Yesterday, I wasn’t satisfied with retrobrite last results on front console and L/R buttons. Before of re-assembling all plastic parts with electronics, I decided to came back this parts to sunlight for two extra hours to remove the light yellow aspect remaining on some spots on those parts.
After the cleaning process, I wake up 8 am to prepare all ABS plastic parts that need to be repaired, with that yellowed aspect by actions of time. To achieve that, I decide to choose an industrial prepared solution with Glycerin and Hydrogen peroxide to make the retrobrite process. This kind of product is used in hair salons and other beauty treatments. It’s very easy to find in Brazil in large bottles at a fair price, mainly because Brazilian women profile, I guess. LOL
Today was time for shopping some products that I needed to clean up everything before starting to apply retrobrite on the console. To be more precise, I bought a toothbrush with soft bristles, a pack of Sodium bicarbonate (baking soda), a roll of Polyvinyl chloride film (known as PVC plastic film or plastic film), a bottle with 900ml (30oz) of a solution based in Glycerin and Hydrogen peroxide (used by Hair Salons and on beauty treatments), and some disposable cleaning towels without alcohol. To find and buy these products and came back to my house took almost my entire morning! (An issue related to living in a large city) ;-(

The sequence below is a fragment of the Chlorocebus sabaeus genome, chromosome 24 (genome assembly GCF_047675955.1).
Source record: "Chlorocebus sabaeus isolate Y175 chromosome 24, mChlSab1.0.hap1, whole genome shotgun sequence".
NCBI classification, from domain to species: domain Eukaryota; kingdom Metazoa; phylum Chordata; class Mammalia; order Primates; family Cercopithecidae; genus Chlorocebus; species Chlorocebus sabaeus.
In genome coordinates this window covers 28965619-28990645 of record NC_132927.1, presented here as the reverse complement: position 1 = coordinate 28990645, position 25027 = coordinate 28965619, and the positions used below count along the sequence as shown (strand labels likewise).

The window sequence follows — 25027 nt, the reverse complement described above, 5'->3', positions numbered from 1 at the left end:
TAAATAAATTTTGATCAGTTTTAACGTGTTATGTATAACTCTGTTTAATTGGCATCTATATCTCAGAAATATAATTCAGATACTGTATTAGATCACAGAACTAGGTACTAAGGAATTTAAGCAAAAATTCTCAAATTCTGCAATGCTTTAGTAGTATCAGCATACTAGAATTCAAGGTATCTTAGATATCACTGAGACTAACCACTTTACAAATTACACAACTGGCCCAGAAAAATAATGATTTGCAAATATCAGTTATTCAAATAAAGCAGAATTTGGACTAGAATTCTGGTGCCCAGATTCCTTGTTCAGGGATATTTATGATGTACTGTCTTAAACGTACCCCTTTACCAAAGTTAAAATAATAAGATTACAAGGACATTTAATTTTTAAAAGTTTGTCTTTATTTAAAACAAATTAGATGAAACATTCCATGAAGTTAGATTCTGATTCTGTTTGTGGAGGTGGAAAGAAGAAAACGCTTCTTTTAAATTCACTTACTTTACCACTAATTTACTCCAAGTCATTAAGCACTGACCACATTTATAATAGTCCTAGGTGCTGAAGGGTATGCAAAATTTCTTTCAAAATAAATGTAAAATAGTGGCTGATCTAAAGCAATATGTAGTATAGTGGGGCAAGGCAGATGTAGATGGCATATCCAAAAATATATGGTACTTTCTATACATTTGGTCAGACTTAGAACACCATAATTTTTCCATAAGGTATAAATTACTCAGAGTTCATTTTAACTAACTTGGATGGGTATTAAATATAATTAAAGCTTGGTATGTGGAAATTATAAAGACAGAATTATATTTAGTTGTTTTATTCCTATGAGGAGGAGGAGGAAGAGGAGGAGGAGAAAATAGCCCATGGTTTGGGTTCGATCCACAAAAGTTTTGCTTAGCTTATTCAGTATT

The next step was finishing the removal of circuits and other things that can’t be wet from ABS plastics. In fact, this step is easy to disassemble, but it needs to be careful collecting screws, springs, and silicon-based layers. To be honest, I’m surprised with the aspects of ABS plastic and circuits, especially internally. However, this is not the reality found on stickers, requiring at least two to be replaced: the power switch message (that came almost blank) and the bottom barcode (that simple change to dust when I tried to remove some two void seals above it).
As part of a hobby of mine, today I’ll start to document a Super Nintendo (SNES) project. As a millennial Brazilian middle-class teenager, I grew up around 16-bit consoles, being an owner of a SNES and a Sega Genesis consoles.